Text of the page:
Charles D. Baker (attorney)

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Charles D. Baker
Member of the New York State Assembly from the 2nd Steuben district
In office
January 6, 1885 – May 26, 1887
Preceded by Andrew B. Craig
Succeeded by Milo M. Acker
Assistant United States Attorney for the Southern District of New York
In office
c. 1889–1908
Personal details
Born Charles Duane Baker
September 17, 1846
Painted Post, New York, United States
Died April 23, 1934
New York City, New York, United States
Nationality American
Political party Republican
Occupation Attorney

Charles Duane Baker (September 17, 1846 – April 23, 1934) was an Assistant United States Attorney and a member of the New York State Assembly (1885–1887). He was the grandfather and great-grandfather of Massachusetts politicians Charles D. Baker (born 1928) and Charles D. Baker, Jr. (born 1956), respectively.

Life and career[edit]

Baker was born in the village of Painted Post in Steuben County, New York. His mother, Elizabeth (Fleming) Baker, was the daughter of John Fleming, an early Painted Post settler. His father, Harrison H. Baker, was a millwright who became a lumber manufacturer later in his life. Growing up, Baker attended local public schools. He spent two years at Overland College before attending Cornell University in Ithaca, New York. He graduated from Cornell with a Bachelor of Arts in 1874. He was admitted to the bar in 1876.[1]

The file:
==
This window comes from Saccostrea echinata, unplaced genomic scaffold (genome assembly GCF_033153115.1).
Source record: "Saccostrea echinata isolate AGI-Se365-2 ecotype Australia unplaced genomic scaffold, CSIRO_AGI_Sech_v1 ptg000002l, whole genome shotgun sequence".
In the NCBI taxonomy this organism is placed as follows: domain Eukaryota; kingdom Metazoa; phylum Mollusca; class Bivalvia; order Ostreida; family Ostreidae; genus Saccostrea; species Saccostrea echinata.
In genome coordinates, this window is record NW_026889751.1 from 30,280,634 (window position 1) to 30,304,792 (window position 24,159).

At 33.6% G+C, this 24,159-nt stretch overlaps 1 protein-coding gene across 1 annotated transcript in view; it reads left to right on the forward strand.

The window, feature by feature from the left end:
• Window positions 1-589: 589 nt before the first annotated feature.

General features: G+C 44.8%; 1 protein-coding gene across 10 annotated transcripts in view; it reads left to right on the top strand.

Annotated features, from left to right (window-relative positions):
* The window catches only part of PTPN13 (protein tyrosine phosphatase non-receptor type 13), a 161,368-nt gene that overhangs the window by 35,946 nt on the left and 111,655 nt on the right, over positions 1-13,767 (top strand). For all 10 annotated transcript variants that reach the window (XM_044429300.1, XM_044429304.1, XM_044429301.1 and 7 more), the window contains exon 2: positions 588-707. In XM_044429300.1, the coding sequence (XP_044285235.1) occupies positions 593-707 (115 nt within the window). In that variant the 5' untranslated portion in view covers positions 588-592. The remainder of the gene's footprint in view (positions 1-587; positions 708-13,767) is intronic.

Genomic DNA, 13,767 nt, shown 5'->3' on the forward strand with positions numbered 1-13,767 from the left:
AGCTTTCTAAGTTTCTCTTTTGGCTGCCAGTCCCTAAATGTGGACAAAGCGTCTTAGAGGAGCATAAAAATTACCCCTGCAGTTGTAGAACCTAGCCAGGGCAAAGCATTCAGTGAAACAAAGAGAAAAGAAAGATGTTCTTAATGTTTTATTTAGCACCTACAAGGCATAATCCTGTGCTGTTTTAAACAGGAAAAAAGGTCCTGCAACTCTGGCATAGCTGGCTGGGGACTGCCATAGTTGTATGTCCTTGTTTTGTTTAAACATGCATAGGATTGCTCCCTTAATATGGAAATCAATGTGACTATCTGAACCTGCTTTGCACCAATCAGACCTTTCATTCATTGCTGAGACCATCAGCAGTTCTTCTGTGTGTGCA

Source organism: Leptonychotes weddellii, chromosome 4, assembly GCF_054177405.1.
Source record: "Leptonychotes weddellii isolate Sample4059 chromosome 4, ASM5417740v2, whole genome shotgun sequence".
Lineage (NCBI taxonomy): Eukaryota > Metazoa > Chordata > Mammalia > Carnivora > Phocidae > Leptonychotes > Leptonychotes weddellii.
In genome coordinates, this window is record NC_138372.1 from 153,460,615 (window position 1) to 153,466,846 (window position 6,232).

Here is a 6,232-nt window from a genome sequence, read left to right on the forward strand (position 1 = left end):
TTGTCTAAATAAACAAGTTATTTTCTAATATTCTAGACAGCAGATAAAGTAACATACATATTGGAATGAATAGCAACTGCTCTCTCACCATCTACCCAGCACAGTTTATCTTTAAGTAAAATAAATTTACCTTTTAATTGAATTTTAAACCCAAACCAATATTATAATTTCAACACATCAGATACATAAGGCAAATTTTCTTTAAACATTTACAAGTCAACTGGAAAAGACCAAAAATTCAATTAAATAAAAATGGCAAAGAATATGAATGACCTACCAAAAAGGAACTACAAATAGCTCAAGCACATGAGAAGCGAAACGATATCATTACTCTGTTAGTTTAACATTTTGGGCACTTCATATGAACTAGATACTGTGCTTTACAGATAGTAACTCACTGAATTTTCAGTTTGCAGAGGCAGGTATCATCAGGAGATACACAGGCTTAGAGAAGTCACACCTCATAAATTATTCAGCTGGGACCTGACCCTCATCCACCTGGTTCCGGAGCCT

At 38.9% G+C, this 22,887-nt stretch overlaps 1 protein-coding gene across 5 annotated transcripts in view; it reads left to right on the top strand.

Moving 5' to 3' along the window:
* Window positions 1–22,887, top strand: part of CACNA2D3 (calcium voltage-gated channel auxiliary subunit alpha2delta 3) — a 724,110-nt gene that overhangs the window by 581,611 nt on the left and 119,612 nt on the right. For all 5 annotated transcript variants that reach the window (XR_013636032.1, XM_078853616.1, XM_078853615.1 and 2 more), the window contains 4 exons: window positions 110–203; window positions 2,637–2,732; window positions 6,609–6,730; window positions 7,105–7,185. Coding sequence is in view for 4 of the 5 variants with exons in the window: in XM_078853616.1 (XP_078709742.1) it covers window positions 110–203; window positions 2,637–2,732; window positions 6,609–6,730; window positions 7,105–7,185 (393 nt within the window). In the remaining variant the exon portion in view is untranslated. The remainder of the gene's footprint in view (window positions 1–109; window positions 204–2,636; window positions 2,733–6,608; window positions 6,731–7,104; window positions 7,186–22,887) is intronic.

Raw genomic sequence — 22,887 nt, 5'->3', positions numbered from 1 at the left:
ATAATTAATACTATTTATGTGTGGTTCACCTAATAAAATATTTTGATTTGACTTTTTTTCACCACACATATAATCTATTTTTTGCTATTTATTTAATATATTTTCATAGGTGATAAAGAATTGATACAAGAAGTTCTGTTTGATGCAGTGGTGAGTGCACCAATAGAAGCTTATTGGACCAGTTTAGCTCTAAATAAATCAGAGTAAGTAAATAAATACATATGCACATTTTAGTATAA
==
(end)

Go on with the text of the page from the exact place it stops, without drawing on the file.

He was a member of the New York State Assembly (Steuben Co., 2nd D.) in 1885, 1886 and 1887. Around 1889 he was appointed as Assistant United States Attorney for the Southern District of New York.[1] He resigned in 1895[2] to return to private law, but was again appointed to the office several years later and served until 1908. In 1910 he was appointed by United States Attorney General George Woodward Wickersham to be special counsel and attorney for the newly organized New York City Department of Justice.[1]

In January 1883, he married Letitia Beattie Ronk. They had three children, Charles Duane, Jr., David Dudley Field, and Carolyn Beattie.[1] Charles Jr. (c. 1890–1971) had another son named Charles D. Baker (born 1928), who served as a U.S. government official under Ronald Reagan and Richard Nixon administrations. His son, Charles D. Baker, Jr. (born 1956) was a Massachusetts government official.[3][4]

Baker died at St. Luke's Hospital in New York City. He was buried in Painted Post.[5]

References[edit]

Footnotes[edit]

  1. ^ a b c d Near 1911.
  2. ^ "Washington." New York Herald: p. 8. March 13, 1895.
  3. ^ "Charles B. Baker, Jr." October 9, 1971. The New York Times. p. 34
  4. ^ "Estates Appraised." The New York Times: p. 38. October 31, 1934.
  5. ^ "Obituary." The New York Times: p. 23. April 24, 1934.